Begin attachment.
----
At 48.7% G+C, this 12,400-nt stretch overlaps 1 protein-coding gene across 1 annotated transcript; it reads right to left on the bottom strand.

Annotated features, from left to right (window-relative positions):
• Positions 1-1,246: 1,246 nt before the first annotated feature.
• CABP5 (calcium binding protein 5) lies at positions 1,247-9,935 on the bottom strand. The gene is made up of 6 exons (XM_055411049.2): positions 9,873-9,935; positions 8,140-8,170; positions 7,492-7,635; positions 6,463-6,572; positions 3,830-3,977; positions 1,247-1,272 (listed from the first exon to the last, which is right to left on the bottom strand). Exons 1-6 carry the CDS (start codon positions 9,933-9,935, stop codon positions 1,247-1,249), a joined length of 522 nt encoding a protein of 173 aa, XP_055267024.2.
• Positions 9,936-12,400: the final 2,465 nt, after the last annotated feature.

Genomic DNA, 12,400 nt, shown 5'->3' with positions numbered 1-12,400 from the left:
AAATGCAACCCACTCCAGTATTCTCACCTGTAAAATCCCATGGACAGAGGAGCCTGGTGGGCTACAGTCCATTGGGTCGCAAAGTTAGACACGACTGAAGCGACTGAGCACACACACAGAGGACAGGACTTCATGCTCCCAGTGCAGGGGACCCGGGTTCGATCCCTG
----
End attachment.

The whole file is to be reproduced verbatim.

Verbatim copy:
At 48.7% G+C, this 12,400-nt stretch overlaps 1 protein-coding gene across 1 annotated transcript; it reads right to left on the bottom strand.

Annotated features, from left to right (window-relative positions):
• Positions 1-1,246: 1,246 nt before the first annotated feature.
• CABP5 (calcium binding protein 5) lies at positions 1,247-9,935 on the bottom strand. The gene is made up of 6 exons (XM_055411049.2): positions 9,873-9,935; positions 8,140-8,170; positions 7,492-7,635; positions 6,463-6,572; positions 3,830-3,977; positions 1,247-1,272 (listed from the first exon to the last, which is right to left on the bottom strand). Exons 1-6 carry the CDS (start codon positions 9,933-9,935, stop codon positions 1,247-1,249), a joined length of 522 nt encoding a protein of 173 aa, XP_055267024.2.
• Positions 9,936-12,400: the final 2,465 nt, after the last annotated feature.

Genomic DNA, 12,400 nt, shown 5'->3' with positions numbered 1-12,400 from the left:
AAATGCAACCCACTCCAGTATTCTCACCTGTAAAATCCCATGGACAGAGGAGCCTGGTGGGCTACAGTCCATTGGGTCGCAAAGTTAGACACGACTGAAGCGACTGAGCACACACACAGAGGACAGGACTTCATGCTCCCAGTGCAGGGGACCCGGGTTCGATCCCTG